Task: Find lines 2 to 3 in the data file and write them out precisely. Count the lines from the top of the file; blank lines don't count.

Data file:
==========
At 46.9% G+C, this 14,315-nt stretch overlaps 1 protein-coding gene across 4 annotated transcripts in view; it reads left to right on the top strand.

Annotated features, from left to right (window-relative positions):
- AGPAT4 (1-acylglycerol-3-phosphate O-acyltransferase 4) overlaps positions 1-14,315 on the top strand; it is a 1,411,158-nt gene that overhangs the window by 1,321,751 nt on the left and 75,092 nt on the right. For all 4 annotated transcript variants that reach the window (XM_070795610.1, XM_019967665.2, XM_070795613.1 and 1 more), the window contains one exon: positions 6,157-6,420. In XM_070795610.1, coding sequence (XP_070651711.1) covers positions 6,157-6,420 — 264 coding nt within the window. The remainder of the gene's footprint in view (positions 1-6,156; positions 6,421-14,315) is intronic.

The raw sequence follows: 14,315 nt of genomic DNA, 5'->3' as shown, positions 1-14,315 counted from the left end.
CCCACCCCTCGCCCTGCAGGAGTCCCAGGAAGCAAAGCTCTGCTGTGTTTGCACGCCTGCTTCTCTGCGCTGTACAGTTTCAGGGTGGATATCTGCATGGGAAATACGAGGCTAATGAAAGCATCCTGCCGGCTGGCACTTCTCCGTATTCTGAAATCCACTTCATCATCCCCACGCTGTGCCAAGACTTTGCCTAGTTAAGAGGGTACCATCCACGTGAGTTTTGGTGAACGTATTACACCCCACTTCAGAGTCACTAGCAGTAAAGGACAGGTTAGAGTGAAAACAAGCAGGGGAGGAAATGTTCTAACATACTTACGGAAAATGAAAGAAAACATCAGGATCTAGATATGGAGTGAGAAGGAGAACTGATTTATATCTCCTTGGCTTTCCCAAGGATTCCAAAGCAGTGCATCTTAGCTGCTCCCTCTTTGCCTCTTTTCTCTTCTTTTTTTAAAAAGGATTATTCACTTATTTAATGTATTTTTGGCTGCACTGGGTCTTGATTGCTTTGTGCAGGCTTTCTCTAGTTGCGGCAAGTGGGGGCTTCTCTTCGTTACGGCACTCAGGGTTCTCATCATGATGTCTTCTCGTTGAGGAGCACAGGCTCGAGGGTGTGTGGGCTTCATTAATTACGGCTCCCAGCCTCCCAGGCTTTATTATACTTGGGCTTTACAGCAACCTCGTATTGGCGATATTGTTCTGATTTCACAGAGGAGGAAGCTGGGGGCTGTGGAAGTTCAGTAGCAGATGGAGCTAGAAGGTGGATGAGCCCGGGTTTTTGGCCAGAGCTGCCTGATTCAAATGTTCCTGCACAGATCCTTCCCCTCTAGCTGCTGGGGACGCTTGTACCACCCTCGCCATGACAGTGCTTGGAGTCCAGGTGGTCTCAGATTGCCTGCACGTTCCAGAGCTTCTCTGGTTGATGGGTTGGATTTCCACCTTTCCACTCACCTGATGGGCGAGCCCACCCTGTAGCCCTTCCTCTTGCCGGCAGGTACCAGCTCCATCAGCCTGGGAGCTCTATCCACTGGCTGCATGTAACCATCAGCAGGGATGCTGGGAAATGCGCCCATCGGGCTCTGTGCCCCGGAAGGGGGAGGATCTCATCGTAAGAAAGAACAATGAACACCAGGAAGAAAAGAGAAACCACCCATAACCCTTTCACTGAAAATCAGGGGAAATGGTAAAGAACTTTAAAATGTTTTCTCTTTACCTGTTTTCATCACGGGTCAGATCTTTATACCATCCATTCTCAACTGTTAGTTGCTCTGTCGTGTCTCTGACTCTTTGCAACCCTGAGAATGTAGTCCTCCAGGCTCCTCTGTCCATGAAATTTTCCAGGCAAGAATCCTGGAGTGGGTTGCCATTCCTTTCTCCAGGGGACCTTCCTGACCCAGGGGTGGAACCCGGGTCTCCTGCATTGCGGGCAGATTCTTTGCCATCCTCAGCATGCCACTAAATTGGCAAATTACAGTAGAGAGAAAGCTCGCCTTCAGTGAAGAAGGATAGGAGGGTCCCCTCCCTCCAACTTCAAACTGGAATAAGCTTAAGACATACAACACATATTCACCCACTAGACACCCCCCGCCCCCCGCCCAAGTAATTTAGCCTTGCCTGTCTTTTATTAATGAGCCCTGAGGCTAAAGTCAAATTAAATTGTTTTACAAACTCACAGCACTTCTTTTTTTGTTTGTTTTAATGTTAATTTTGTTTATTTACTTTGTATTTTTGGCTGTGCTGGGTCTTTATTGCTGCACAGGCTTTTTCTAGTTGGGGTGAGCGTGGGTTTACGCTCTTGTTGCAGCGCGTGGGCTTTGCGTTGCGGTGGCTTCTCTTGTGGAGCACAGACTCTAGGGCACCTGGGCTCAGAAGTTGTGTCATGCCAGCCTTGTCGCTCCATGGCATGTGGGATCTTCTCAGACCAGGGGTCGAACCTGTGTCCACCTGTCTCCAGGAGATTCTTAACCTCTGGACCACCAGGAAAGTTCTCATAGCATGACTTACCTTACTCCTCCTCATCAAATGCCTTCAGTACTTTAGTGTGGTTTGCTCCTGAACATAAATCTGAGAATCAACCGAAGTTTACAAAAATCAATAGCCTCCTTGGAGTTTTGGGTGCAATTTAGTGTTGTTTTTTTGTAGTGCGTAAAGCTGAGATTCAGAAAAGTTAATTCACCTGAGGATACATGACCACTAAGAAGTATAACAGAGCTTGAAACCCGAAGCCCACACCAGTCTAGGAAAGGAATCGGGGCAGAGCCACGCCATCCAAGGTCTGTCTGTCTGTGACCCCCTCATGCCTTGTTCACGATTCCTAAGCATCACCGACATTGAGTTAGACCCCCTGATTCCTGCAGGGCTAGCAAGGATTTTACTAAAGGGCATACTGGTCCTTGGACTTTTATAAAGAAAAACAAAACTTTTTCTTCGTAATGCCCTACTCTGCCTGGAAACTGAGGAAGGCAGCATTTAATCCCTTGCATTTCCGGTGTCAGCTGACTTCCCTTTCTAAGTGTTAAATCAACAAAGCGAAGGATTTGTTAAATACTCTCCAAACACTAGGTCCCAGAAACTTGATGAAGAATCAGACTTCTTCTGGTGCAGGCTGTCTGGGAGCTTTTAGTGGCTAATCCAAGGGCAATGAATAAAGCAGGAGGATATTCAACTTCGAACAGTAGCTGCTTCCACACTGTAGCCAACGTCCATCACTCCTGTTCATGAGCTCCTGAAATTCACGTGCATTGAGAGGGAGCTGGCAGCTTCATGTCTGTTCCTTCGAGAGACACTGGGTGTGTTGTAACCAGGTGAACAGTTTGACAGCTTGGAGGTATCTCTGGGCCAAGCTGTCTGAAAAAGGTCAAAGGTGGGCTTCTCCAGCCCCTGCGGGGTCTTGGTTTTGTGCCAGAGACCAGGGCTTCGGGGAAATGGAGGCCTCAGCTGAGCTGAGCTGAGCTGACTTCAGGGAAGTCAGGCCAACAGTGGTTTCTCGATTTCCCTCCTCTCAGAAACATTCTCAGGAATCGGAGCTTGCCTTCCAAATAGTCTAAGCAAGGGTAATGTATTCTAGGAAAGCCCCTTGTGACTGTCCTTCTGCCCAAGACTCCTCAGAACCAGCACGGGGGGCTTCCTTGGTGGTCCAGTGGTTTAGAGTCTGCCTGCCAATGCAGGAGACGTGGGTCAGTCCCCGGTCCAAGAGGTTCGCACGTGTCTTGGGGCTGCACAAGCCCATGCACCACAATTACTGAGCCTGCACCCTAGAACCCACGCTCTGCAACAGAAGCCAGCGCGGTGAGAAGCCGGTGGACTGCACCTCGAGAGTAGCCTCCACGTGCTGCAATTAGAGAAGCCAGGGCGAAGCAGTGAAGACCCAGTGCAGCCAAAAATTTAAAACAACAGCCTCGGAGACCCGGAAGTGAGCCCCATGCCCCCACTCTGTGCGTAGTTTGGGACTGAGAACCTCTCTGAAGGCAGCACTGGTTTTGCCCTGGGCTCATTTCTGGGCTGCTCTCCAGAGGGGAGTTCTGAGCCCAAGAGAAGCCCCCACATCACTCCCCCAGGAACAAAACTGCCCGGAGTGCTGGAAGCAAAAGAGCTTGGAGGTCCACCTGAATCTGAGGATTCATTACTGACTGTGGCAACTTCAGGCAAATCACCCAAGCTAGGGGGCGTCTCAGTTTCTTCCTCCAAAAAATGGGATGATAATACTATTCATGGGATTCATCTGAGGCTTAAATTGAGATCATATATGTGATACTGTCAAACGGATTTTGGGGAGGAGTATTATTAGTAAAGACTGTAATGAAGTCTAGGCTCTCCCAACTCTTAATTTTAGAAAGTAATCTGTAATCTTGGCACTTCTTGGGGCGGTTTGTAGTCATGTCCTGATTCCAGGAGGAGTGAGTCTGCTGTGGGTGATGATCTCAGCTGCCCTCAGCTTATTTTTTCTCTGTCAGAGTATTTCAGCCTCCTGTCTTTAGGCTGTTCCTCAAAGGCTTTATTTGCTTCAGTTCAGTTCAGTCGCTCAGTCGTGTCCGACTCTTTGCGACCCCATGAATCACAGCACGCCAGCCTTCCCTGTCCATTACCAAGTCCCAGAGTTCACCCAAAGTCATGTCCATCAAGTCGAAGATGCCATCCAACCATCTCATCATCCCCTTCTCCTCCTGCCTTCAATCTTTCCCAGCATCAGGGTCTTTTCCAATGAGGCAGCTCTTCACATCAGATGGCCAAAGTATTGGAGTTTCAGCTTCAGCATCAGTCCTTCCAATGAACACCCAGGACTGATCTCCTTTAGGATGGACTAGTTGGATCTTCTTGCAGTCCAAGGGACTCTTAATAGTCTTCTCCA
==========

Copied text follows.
Annotated features, from left to right (window-relative positions):
- AGPAT4 (1-acylglycerol-3-phosphate O-acyltransferase 4) overlaps positions 1-14,315 on the top strand; it is a 1,411,158-nt gene that overhangs the window by 1,321,751 nt on the left and 75,092 nt on the right. For all 4 annotated transcript variants that reach the window (XM_070795610.1, XM_019967665.2, XM_070795613.1 and 1 more), the window contains one exon: positions 6,157-6,420. In XM_070795610.1, coding sequence (XP_070651711.1) covers positions 6,157-6,420 — 264 coding nt within the window. The remainder of the gene's footprint in view (positions 1-6,156; positions 6,421-14,315) is intronic.